Do you have a patent for this idea?

Yes

Impact
Tell us about the social impact of your innovation. Please include both numbers and stories as evidence of this impact

The Solar Tuki has provided rural and poor families with a reliable, safe source of light that exceeds the illumination of the existing kerosene lamp, at fewer costs. As Solar Tuki is based on a freely available renewable energy source, it has extended the operation of the light, which increases the productivity of households and their children's study time. Moreover as the Solar Tuki is a safe form of light, it allows people to use the light inside their mosquito curtain, reducing risks of malaria.
Solar Tuki technology is very simple, making it understandable for people without a technical background. It allows unskilled people to be trained on producing and repairing Solar Tuki Lamps. The project includes the set up of; manufacturing and service centers and soft loan financing at the village level. This has resulted in an increased employment and investments which has increased the overall economic activity in the rural areas.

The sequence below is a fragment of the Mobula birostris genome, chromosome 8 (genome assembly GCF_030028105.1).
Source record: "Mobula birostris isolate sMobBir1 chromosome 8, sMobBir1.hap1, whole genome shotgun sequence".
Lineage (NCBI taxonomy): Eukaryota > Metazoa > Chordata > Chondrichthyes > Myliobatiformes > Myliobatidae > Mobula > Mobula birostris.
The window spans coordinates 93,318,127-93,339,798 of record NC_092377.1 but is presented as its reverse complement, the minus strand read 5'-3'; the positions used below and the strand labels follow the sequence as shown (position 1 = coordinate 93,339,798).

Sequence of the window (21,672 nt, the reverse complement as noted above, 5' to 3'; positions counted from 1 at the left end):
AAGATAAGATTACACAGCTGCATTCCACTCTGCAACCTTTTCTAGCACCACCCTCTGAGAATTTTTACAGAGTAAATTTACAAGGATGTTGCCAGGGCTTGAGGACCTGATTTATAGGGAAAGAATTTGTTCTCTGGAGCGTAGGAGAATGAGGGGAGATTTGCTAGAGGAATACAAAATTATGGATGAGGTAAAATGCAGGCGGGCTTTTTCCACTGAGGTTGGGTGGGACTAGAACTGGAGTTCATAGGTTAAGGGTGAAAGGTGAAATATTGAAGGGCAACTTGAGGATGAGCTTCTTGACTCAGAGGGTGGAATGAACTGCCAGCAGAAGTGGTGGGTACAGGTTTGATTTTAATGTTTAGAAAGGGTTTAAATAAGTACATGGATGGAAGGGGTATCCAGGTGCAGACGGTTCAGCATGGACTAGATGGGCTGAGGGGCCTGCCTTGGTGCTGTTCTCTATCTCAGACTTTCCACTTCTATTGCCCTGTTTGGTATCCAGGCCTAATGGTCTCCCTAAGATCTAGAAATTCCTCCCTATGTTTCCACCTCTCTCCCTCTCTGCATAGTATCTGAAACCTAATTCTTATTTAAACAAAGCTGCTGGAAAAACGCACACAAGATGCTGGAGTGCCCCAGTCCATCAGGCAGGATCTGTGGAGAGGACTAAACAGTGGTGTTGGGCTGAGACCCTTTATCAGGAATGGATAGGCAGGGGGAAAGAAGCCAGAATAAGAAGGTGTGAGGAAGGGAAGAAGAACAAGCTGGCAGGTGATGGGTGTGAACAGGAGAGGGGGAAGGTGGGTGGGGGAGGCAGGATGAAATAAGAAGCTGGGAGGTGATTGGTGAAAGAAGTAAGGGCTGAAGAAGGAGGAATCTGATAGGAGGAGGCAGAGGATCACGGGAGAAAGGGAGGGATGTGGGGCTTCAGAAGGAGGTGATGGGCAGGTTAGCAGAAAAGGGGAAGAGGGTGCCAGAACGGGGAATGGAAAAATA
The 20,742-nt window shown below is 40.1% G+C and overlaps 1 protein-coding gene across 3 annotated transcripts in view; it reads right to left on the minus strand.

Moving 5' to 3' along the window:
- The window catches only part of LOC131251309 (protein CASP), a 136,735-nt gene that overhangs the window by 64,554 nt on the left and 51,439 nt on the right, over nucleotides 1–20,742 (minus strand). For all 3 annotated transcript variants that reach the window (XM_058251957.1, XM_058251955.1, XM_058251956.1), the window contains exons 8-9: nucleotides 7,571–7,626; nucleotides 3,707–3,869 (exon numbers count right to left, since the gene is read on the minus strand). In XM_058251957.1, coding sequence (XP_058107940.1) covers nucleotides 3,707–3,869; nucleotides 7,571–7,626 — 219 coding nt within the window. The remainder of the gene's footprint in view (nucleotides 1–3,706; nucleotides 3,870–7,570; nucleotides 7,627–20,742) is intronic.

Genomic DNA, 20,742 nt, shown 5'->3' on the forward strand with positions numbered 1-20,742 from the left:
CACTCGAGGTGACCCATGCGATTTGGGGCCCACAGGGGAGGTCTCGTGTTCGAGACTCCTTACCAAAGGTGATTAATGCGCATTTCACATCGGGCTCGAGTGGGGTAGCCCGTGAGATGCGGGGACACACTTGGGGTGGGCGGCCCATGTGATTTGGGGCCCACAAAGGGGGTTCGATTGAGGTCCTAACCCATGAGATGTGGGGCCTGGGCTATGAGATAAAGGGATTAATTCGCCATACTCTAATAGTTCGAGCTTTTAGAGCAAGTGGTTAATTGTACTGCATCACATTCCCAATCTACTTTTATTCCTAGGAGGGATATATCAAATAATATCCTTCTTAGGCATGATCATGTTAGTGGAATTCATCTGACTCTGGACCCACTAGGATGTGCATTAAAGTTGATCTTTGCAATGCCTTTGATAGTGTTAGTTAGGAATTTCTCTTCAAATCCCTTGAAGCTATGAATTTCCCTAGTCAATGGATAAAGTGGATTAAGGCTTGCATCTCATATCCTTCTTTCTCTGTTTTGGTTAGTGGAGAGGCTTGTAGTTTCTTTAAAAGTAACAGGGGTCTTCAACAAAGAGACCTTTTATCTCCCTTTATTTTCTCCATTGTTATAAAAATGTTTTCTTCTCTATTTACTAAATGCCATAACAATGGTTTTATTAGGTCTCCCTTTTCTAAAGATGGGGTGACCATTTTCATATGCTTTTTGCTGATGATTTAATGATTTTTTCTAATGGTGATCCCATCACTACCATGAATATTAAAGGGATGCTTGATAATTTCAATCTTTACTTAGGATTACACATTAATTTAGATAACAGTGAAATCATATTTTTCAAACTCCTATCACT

The project fully recognizes the role of women as the main user of the household lighting. Preference is given to women (groups), who are trained to run the service centre or assembling job utilizing their own network for sales and after sales. This has not only created jobs for women but has also empowered them within society structures.

At the environmental level, Solar Tuki saves kerosene consumption and CO2 emission. In the rural households, solar tukis save at least three litre of kerosene per month, which totals half a million litters of kerosene saved annually.
Center for Renewable Energy (CRE) enabled over a period of the five year (2005-2010), the establishment of seven manufacturing companies and about 25 service centers. The project started with an external grant of 50,000 USD to develop the micro finance loan towards households. With the active input of 25 micro finance institutions, the total finance loan expanded to a 200,000 USD fund and is still growing. The success of CRE’s product has catalyzed to the emergence of other competing entrepreneurs. An additional 10 other manufactures are producing similar solar lights with more than 40 service centers.

Problem: Describe the primary problem(s) that your innovation is addressing